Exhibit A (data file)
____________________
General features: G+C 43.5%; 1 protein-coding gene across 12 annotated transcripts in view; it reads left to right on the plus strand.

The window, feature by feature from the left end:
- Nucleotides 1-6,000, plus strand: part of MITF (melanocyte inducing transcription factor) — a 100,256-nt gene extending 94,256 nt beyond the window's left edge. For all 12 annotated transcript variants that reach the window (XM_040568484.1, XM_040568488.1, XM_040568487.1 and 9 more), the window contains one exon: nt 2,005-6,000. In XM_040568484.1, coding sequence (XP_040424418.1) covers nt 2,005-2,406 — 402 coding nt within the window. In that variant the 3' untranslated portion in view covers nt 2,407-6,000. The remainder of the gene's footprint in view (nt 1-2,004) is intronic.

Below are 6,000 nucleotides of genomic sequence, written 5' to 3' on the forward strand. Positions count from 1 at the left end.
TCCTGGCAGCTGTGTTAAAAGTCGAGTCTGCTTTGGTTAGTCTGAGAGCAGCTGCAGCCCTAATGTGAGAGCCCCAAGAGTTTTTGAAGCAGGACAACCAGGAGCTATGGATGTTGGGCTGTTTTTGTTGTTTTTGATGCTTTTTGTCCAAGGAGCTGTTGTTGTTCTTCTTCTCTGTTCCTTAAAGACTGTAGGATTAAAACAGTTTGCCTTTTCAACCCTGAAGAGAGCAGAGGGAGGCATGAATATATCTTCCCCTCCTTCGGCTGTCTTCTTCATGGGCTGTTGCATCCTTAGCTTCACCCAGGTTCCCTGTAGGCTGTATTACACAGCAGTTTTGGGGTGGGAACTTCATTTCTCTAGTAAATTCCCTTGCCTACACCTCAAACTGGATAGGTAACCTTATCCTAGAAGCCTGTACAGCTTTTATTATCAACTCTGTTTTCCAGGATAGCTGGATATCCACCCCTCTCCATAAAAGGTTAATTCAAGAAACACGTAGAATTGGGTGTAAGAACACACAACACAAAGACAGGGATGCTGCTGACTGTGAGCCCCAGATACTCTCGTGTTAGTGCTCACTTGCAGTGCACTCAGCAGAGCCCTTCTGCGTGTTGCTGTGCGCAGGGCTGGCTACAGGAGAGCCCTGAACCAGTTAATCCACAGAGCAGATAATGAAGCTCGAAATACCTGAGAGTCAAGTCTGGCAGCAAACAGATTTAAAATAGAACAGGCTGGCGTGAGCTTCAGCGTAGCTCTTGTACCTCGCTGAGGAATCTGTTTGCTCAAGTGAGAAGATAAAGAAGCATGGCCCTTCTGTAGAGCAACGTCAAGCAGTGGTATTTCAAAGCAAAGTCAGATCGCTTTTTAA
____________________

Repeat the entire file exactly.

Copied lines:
General features: G+C 43.5%; 1 protein-coding gene across 12 annotated transcripts in view; it reads left to right on the plus strand.

The window, feature by feature from the left end:
- Nucleotides 1-6,000, plus strand: part of MITF (melanocyte inducing transcription factor) — a 100,256-nt gene extending 94,256 nt beyond the window's left edge. For all 12 annotated transcript variants that reach the window (XM_040568484.1, XM_040568488.1, XM_040568487.1 and 9 more), the window contains one exon: nt 2,005-6,000. In XM_040568484.1, coding sequence (XP_040424418.1) covers nt 2,005-2,406 — 402 coding nt within the window. In that variant the 3' untranslated portion in view covers nt 2,407-6,000. The remainder of the gene's footprint in view (nt 1-2,004) is intronic.

Below are 6,000 nucleotides of genomic sequence, written 5' to 3' on the forward strand. Positions count from 1 at the left end.
TCCTGGCAGCTGTGTTAAAAGTCGAGTCTGCTTTGGTTAGTCTGAGAGCAGCTGCAGCCCTAATGTGAGAGCCCCAAGAGTTTTTGAAGCAGGACAACCAGGAGCTATGGATGTTGGGCTGTTTTTGTTGTTTTTGATGCTTTTTGTCCAAGGAGCTGTTGTTGTTCTTCTTCTCTGTTCCTTAAAGACTGTAGGATTAAAACAGTTTGCCTTTTCAACCCTGAAGAGAGCAGAGGGAGGCATGAATATATCTTCCCCTCCTTCGGCTGTCTTCTTCATGGGCTGTTGCATCCTTAGCTTCACCCAGGTTCCCTGTAGGCTGTATTACACAGCAGTTTTGGGGTGGGAACTTCATTTCTCTAGTAAATTCCCTTGCCTACACCTCAAACTGGATAGGTAACCTTATCCTAGAAGCCTGTACAGCTTTTATTATCAACTCTGTTTTCCAGGATAGCTGGATATCCACCCCTCTCCATAAAAGGTTAATTCAAGAAACACGTAGAATTGGGTGTAAGAACACACAACACAAAGACAGGGATGCTGCTGACTGTGAGCCCCAGATACTCTCGTGTTAGTGCTCACTTGCAGTGCACTCAGCAGAGCCCTTCTGCGTGTTGCTGTGCGCAGGGCTGGCTACAGGAGAGCCCTGAACCAGTTAATCCACAGAGCAGATAATGAAGCTCGAAATACCTGAGAGTCAAGTCTGGCAGCAAACAGATTTAAAATAGAACAGGCTGGCGTGAGCTTCAGCGTAGCTCTTGTACCTCGCTGAGGAATCTGTTTGCTCAAGTGAGAAGATAAAGAAGCATGGCCCTTCTGTAGAGCAACGTCAAGCAGTGGTATTTCAAAGCAAAGTCAGATCGCTTTTTAA